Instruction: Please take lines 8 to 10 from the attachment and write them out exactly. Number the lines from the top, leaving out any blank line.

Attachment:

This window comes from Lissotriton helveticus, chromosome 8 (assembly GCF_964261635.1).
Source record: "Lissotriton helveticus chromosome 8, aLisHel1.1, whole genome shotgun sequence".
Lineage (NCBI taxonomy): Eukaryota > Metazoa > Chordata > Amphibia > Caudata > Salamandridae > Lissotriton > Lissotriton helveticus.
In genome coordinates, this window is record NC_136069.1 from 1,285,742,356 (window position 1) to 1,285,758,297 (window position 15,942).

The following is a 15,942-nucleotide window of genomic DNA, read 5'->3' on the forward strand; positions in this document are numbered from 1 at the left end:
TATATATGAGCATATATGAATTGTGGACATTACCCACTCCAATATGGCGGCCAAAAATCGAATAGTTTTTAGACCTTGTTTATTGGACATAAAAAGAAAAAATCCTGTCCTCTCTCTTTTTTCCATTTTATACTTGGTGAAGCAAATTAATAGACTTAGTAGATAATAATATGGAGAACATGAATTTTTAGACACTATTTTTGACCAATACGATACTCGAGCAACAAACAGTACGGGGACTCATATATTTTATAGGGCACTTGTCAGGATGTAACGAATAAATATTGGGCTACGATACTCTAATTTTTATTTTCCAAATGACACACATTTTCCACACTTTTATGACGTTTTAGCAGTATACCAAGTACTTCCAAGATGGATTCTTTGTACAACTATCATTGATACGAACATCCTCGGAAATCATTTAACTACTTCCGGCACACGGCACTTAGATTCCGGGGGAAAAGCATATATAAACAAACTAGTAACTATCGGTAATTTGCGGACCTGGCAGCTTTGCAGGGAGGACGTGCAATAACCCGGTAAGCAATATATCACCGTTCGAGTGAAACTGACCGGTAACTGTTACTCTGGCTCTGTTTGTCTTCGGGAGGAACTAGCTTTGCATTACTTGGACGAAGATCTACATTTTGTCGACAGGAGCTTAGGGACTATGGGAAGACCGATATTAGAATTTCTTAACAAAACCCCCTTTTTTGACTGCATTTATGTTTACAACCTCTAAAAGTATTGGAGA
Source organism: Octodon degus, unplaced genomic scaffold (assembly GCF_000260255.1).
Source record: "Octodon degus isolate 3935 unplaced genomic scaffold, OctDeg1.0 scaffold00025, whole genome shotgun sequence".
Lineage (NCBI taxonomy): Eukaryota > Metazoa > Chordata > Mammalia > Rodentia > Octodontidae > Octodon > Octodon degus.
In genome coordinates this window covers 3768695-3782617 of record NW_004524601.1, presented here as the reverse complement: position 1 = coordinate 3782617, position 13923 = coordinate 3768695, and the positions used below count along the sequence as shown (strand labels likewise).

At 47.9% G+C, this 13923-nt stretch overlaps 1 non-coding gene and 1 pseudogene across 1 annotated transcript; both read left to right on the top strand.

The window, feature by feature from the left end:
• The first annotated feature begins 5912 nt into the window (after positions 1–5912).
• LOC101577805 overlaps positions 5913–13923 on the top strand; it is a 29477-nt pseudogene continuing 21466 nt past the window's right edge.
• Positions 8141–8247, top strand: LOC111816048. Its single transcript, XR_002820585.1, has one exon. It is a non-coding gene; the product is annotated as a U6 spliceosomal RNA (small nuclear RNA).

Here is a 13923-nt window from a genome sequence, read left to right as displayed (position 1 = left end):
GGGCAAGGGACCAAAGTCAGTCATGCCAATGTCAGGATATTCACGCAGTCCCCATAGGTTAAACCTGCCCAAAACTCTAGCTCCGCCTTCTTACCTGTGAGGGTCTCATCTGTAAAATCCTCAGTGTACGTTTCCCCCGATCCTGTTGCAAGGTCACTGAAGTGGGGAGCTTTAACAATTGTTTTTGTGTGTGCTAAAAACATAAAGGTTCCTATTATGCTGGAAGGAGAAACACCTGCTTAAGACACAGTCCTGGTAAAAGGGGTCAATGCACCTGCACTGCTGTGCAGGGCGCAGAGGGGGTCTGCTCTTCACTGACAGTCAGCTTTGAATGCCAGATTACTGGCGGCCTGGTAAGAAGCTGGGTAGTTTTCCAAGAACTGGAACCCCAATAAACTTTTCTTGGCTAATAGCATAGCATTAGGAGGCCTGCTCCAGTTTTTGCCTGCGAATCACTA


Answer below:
Source record: "Octodon degus isolate 3935 unplaced genomic scaffold, OctDeg1.0 scaffold00025, whole genome shotgun sequence".
Lineage (NCBI taxonomy): Eukaryota > Metazoa > Chordata > Mammalia > Rodentia > Octodontidae > Octodon > Octodon degus.
In genome coordinates this window covers 3768695-3782617 of record NW_004524601.1, presented here as the reverse complement: position 1 = coordinate 3782617, position 13923 = coordinate 3768695, and the positions used below count along the sequence as shown (strand labels likewise).